Can Dogs Spread the Novel Coronavirus?
Moving on, some people might be curious whether a dog could spread the novel coronavirus to a human, which is a legitimate concern. After all, it is common for pathogens to make the jump from one species to another so long as they are similar enough in the right respects. On top of that, viruses and other pathogens tend to evolve at a very fast rate, meaning that even if they can’t make a jump now, there is a chance of them developing some kind of change that could enable such a jump in the future. In any case, it is worth mentioning that the novel coronavirus is believed to have come from an animal, though the exact animal or even chain of animals by which this occurred is still unclear for the time being. Something that can be counted as one of the many questions that will be addressed as researchers continue to look into them.
Naturally, researchers have looked into the question of whether dogs can spread the novel coronavirus to humans or not. After all, if COVID-19 is to be brought under control, interested parties are going to need to identify the various ways by which it can spread throughout the human population. Currently, we know that dogs can catch the novel coronavirus thanks to contact with humans who have been infected with the novel coronavirus. However, it is unknown whether the reverse scenario can happen, though there is some evidence against it.
Basically, the Harbin Veterinary Research Institute conducted a study on how well the novel coronavirus could spread among a number of domesticated species. Naturally, both cats and dogs were included in the study, while other species included pigs, ferrets, ducks, and chickens. The study itself was very simple and straightforward. In short, the scientists exposed test animals to the novel coronavirus, examined them to see whether they had become infected, and then put them in cages next to uninfected animals to see whether the latter would become infected. As it turned out, ferrets were very susceptible to the novel coronavirus. Meanwhile, cats could become infected and even spread the infection to other cats, though the rates at which the latter happened were quite low at just one in three. In contrast, the scientists managed to detect viral RNA but nothing infectious in just two of the five dogs exposed to the samples, while the pigs, ducks, and chickens didn’t even show that. As such, the study suggests that dogs aren’t exactly a huge concern for the spread of the novel coronavirus, though more investigation into the matter is needed to confirm this matter.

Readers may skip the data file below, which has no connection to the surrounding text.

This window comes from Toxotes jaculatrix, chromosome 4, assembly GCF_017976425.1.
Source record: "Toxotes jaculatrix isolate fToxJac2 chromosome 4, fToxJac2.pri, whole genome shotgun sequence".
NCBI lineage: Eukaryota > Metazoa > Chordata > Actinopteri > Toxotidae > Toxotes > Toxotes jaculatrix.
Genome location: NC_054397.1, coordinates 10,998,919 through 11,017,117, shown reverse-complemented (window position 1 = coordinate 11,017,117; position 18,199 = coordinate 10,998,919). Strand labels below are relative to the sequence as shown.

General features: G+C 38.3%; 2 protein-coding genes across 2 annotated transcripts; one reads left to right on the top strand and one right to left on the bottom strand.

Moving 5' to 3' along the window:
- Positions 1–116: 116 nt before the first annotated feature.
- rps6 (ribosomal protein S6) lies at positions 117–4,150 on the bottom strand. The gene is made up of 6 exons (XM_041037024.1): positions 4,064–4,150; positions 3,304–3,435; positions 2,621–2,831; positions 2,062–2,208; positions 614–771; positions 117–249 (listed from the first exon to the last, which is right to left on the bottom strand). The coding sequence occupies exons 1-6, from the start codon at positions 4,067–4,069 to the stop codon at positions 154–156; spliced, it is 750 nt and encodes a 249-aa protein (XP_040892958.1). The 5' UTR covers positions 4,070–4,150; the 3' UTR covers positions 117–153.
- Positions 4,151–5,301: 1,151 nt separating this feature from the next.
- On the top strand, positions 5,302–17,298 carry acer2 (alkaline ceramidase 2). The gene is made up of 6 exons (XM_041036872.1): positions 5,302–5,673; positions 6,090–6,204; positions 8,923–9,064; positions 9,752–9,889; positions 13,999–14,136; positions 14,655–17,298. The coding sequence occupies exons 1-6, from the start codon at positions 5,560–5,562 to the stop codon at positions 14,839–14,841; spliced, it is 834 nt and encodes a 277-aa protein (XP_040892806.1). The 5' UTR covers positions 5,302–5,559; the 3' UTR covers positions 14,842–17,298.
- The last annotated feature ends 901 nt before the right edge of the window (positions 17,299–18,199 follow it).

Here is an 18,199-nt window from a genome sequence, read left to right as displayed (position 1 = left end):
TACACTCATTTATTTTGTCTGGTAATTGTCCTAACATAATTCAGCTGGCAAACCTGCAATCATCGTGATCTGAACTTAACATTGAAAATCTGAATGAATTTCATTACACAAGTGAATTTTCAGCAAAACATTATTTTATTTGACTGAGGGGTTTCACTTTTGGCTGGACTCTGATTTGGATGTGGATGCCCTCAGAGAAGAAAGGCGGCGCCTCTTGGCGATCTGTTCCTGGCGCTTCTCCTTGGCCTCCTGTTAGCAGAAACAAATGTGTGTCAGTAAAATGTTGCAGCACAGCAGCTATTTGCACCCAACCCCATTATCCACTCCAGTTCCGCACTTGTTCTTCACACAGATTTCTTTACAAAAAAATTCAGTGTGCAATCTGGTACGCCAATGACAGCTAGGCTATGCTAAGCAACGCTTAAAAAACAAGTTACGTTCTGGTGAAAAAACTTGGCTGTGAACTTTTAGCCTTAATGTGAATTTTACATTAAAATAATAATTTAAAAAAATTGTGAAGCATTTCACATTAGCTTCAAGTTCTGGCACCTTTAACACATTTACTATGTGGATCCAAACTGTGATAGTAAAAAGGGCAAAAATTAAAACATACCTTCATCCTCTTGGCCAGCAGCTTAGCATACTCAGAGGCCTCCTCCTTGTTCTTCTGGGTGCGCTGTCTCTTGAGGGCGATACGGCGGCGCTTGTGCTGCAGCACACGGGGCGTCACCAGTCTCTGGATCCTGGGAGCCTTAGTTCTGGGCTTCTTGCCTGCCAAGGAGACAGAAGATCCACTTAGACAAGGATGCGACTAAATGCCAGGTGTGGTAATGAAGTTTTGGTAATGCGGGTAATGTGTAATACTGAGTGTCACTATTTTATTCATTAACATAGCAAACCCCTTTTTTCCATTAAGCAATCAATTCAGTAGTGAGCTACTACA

Regardless, there have been recommendations put out for people who are concerned about either spreading the novel coronavirus to pets or the reverse scenario. Essentially, they can be summed up as maintaining physical distance, which makes sense because that limits opportunities for any pathogens to make a potential jump from one species to another.